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Slow Craft: How a Photo Artist Built a Home for Analog Photography in Saigon

The digital age is in full swing, and photography its loyal servant. The last century has seen the art form seamlessly transform several times, allowing itself to be reframed and repurposed time and time again.

Smartphones and DSLRs occupy the fingertips of a generation who create, curate and circulate images continuously on Instagram and numerous other platforms. Its power to communicate instantly is unrivaled, making it the natural choice for articulation in a fast-paced modern world. This has led to a freedom of image sharing like never before.

However, where has this surge in creative output left the analog practitioners of photography’s golden age, and is there any place for them in vibrant, modern Vietnam?

With his work, his words and just about everything he does, Pham Tuan Ngoc, a photo artist and founder of Noirfoto, is making the case for analog practice in the modern world.

“Analog photography is art, science and craftsmanship,” he tells Saigoneer. “There’s an intensity and physicality to it that simply doesn’t exist in digital processes.”

For him, this intense synchronicity with the individual work is what makes analog distinct, ensuring it will always stay relevant. “If you digitally manipulate an image, you can print 1,000 copies and they will all look the same,” argues Ngoc. “The analog process leads to one unique print each time and you can never create exactly the same image again. Similar, sure, but not the same. I love that, it’s more human.”

Ngoc learned the ropes of analog as a darkroom assistant in Sweden and quickly fell for it. He then moved to Paris, where he traversed the city; always observing, always shooting. He conjured his images into existence in the darkroom of L’École Normale Supérieure, where, eager to keep printing, he used a friend’s student card to gain unlimited access.

“I loved the freedom that photography gave me,” he explains. “Taking pictures was a way for me to document my life and share my emotions; developing and printing them gave me full control over my work.” The “moment of reveal” as the image finally materialized on photographic paper was an added thrill that kept him coming back.

Ngoc continued to shoot, develop and print his own work, ultimately returning to Vietnam in 2010 and opening his own darkroom and studio, Noirfoto, in 2017. After an opportune location change to Thao Dien and the addition of an airy gallery, Noirfoto now stands as a working embodiment of Ngoc’s passion for the analog craft, as well as a vital hub for creatives in Saigon.

“Noirfoto is a blessing to the analog community, as well as the art community,” shares Mads Monsen, curator at Magazine d'Art de Saigon and one of Noirfoto’s many patrons. “Having a place with workshops to teach alternative techniques, having the opportunity to develop and print black and white images; it’s amazing.”

Beyond this, Noirfoto boasts a packed timetable of exhibitions, events and artist talks, and the constant stream of attendees leave no doubt that contemporary interest in analog craft is as strong — if not stronger — than ever.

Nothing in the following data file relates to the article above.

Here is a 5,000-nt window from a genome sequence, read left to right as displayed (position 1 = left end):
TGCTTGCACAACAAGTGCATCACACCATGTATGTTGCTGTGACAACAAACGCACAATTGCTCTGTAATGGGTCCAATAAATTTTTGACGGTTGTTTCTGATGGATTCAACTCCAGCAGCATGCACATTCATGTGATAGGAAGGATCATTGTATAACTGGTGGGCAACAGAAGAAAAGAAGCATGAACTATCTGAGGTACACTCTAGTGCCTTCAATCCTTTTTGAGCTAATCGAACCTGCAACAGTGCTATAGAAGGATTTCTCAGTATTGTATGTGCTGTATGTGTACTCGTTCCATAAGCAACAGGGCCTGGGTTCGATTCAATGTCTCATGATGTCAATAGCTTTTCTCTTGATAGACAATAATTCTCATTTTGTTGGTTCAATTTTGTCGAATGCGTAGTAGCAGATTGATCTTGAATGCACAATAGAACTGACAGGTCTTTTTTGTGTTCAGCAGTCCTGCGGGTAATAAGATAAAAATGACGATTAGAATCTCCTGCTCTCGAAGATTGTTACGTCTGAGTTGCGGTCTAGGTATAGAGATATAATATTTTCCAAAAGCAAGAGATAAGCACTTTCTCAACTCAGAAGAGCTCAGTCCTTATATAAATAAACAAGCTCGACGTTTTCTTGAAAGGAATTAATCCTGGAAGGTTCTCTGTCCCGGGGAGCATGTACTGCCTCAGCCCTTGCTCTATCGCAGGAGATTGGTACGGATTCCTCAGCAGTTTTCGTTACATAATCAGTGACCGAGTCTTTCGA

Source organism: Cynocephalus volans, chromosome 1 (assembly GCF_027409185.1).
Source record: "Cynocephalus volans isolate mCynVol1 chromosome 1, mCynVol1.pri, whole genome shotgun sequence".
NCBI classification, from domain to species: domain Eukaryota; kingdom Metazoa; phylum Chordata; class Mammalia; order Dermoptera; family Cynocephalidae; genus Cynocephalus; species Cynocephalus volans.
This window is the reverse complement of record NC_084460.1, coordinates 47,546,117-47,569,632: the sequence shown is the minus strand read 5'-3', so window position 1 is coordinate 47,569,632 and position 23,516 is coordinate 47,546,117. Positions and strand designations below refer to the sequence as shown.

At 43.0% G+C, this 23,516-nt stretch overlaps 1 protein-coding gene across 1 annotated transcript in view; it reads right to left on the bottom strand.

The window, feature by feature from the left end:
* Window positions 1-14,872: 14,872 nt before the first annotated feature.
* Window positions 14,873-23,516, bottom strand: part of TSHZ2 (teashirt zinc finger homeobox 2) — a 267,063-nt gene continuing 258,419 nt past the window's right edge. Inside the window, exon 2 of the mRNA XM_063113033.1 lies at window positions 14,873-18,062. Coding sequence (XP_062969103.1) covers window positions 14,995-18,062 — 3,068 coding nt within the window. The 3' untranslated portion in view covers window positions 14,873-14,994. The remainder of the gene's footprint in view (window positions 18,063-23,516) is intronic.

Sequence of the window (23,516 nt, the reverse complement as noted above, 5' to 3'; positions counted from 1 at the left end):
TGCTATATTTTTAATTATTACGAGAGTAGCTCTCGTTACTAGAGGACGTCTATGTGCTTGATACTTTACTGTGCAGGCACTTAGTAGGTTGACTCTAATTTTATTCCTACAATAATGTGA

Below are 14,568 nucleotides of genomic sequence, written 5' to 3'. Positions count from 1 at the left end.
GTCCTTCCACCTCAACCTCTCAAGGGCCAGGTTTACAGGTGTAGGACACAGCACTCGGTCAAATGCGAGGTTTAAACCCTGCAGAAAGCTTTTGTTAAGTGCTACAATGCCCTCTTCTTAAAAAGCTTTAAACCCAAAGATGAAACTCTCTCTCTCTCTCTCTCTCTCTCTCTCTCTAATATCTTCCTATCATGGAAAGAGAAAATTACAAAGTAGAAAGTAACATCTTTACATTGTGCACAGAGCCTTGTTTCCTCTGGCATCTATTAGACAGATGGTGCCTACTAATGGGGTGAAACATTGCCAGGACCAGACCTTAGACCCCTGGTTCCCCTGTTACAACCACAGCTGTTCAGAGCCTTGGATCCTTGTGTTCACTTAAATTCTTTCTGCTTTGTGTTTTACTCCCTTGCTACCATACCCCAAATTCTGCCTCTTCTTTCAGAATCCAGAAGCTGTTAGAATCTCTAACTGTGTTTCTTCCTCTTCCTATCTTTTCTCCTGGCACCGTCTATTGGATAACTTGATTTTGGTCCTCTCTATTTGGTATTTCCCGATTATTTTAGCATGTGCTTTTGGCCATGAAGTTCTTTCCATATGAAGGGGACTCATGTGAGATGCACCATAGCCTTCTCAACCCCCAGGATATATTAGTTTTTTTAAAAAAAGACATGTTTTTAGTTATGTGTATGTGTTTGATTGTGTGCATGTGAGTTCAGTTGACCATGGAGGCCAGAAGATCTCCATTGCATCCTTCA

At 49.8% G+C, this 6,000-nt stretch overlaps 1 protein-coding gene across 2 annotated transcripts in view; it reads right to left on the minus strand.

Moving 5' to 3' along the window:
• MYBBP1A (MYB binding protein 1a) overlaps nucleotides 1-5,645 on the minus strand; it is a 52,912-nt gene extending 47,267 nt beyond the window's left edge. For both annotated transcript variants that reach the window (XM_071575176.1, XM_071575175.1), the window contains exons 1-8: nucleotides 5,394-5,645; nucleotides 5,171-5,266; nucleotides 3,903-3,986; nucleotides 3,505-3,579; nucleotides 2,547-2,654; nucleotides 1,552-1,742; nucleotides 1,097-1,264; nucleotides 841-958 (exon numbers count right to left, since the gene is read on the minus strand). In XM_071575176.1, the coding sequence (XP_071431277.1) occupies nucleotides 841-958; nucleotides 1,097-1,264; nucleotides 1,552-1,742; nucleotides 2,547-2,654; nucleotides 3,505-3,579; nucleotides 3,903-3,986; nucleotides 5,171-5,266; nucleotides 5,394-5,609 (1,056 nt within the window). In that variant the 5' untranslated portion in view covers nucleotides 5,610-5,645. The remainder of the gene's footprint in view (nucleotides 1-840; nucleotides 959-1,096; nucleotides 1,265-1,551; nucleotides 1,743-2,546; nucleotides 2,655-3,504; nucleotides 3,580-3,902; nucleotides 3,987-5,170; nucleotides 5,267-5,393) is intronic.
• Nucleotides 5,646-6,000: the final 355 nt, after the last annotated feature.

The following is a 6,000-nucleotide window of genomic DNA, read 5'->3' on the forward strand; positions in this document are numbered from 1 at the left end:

“Analog photography is increasing in popularity, and many are discovering it for the first time,” explains Monsen. “I came from an analog background, then went digital. Nowadays it is the reverse.” For him, this resurgence comes as no surprise and is instead the logical progression for a visually stimulated, digitally empowered generation. He is also aware that ultimately, digital and analog practices cannot be viewed in isolation to each other, and so the success of Noirfoto cannot be viewed in isolation to its context. “Digital photography made photography more accessible,” he says, “and through social media, the art scene here has grown and become more visible than ever.”

Context aside, the catalyst for Noirfoto’s success is undoubtedly the tireless endeavors of its founder and team. “Inspiration is not enough, you also have to work hard and be prepared to take risks,” Ngoc shares. “That, and you have to be diligent, good at time management, plus you need a lot of support.”

Though spurred on by the enthusiasm of those around him, he is realistic about the feasibility of a booming analog scene in Vietnam, as all of his materials are imported at great cost from the United States and Europe. “Traditional craft was already difficult because it’s such a slow, technical, scientific process,” he explains. “Now it’s even more difficult, as the necessary materials are not produced here, and even overseas they aren’t made at the same rate anymore.”

Despite these obstacles, Ngoc shows no sign of slowing down, and his optimism about the future is both modest and mindful. “I just aim to make one improvement every day, even if it’s just cleaning the floor, making a new print, or gardening,” he shrugs. “Noirfoto is already exactly what I want it to be, a place where art lovers can come, make and celebrate analog photography and be around other people who feel and do the same. That’s what I always wanted, and that’s what I achieved.”

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